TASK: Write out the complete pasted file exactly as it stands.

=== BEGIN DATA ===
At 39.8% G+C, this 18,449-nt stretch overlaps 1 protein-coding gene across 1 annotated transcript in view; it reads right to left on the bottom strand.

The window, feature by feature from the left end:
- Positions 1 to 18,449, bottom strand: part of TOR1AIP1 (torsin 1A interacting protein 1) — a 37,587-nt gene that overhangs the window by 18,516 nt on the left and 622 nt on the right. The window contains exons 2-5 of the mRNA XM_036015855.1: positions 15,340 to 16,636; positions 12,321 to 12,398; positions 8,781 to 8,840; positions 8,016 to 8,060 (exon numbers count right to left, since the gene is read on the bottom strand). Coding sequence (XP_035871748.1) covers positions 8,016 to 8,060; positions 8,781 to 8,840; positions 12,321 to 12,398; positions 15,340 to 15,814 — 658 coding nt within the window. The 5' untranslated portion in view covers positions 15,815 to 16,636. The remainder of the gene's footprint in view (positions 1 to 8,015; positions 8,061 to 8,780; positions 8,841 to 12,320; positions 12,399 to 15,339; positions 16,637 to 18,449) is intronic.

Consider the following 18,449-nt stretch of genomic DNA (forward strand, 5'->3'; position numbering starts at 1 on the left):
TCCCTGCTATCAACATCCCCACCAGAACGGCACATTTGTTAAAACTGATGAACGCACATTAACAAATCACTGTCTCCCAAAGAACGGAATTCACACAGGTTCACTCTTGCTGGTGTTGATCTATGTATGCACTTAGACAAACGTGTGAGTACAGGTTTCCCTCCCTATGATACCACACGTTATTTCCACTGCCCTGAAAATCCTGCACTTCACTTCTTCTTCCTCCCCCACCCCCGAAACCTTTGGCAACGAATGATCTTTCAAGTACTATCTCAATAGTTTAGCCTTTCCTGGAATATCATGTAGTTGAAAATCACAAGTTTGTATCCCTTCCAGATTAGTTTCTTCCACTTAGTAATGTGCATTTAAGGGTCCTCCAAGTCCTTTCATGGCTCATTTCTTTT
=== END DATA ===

At 39.8% G+C, this 18,449-nt stretch overlaps 1 protein-coding gene across 1 annotated transcript in view; it reads right to left on the bottom strand.

The window, feature by feature from the left end:
- Positions 1 to 18,449, bottom strand: part of TOR1AIP1 (torsin 1A interacting protein 1) — a 37,587-nt gene that overhangs the window by 18,516 nt on the left and 622 nt on the right. The window contains exons 2-5 of the mRNA XM_036015855.1: positions 15,340 to 16,636; positions 12,321 to 12,398; positions 8,781 to 8,840; positions 8,016 to 8,060 (exon numbers count right to left, since the gene is read on the bottom strand). Coding sequence (XP_035871748.1) covers positions 8,016 to 8,060; positions 8,781 to 8,840; positions 12,321 to 12,398; positions 15,340 to 15,814 — 658 coding nt within the window. The 5' untranslated portion in view covers positions 15,815 to 16,636. The remainder of the gene's footprint in view (positions 1 to 8,015; positions 8,061 to 8,780; positions 8,841 to 12,320; positions 12,399 to 15,339; positions 16,637 to 18,449) is intronic.

Consider the following 18,449-nt stretch of genomic DNA (forward strand, 5'->3'; position numbering starts at 1 on the left):
TCCCTGCTATCAACATCCCCACCAGAACGGCACATTTGTTAAAACTGATGAACGCACATTAACAAATCACTGTCTCCCAAAGAACGGAATTCACACAGGTTCACTCTTGCTGGTGTTGATCTATGTATGCACTTAGACAAACGTGTGAGTACAGGTTTCCCTCCCTATGATACCACACGTTATTTCCACTGCCCTGAAAATCCTGCACTTCACTTCTTCTTCCTCCCCCACCCCCGAAACCTTTGGCAACGAATGATCTTTCAAGTACTATCTCAATAGTTTAGCCTTTCCTGGAATATCATGTAGTTGAAAATCACAAGTTTGTATCCCTTCCAGATTAGTTTCTTCCACTTAGTAATGTGCATTTAAGGGTCCTCCAAGTCCTTTCATGGCTCATTTCTTTT